It can be a bit of a concern when your truck pulls to one side.
Here we will have the answer to why this happens as well as what to do about it. We will cover why it may pull to the left or the right and much more.
Here’s a Quick Answer to Why a Semi Truck Pulls to One Side while Braking:
A semi truck typically pulls to one side i.e. either left or right, when there is an issue with the suspension or braking system that affects only one side of the truck. Poor wheel alignment and inadequate inflation of the tires can also cause the truck to pull to one side while driving.
Table of Contents
Semi truck Pulls to the Right when Braking
If your semi truck is pulling to the right when braking, you may have the following issues:
Asymmetrical clamping of brakes – If your truck is pulling to the right when you brake, you should check the brakes are both equally tightened. If one brake is tighter than the other, you will find the vehicle plays up when you brake.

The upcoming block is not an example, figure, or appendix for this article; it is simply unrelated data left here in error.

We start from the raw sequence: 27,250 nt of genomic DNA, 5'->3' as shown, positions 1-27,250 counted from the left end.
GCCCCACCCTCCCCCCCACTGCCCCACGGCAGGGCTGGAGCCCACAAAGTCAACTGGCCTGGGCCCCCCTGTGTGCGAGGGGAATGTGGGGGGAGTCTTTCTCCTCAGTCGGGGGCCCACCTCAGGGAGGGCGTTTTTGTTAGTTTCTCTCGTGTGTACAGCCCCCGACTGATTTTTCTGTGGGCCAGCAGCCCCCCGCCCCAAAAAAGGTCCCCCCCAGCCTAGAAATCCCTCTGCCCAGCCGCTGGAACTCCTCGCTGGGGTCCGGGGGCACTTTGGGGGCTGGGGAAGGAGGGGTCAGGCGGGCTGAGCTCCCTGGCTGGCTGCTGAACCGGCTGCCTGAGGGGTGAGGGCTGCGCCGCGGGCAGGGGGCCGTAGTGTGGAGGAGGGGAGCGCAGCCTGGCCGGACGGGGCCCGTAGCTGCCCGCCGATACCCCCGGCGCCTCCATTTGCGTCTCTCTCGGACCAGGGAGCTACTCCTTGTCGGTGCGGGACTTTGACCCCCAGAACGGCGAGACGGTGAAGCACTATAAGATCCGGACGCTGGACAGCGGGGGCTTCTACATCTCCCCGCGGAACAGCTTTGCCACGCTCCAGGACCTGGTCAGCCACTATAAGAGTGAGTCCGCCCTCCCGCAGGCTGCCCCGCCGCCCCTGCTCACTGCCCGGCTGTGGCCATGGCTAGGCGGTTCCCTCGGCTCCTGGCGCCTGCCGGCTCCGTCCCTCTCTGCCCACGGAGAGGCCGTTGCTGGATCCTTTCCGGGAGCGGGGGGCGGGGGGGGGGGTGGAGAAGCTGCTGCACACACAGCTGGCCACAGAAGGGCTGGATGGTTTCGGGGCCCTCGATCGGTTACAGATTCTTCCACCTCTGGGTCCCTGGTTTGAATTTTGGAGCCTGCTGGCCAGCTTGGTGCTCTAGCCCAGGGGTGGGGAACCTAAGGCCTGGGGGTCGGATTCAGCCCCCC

Left slack adjuster or S-cam rod – It could be the left slack adjuster is not braking the required amount or that the S-cam rod is broken. You may need to replace it or the S-cam rod.
Slipping brakes – It could also be that your left brake shoes have been exposed to oil and not holding enough traction. You may need to replace the wheel seals and shoes.
Semi Truck Pulls to the Left when Braking
The truck pulling to the left when you brake can be caused by some of the same issues as when it pulls to the right: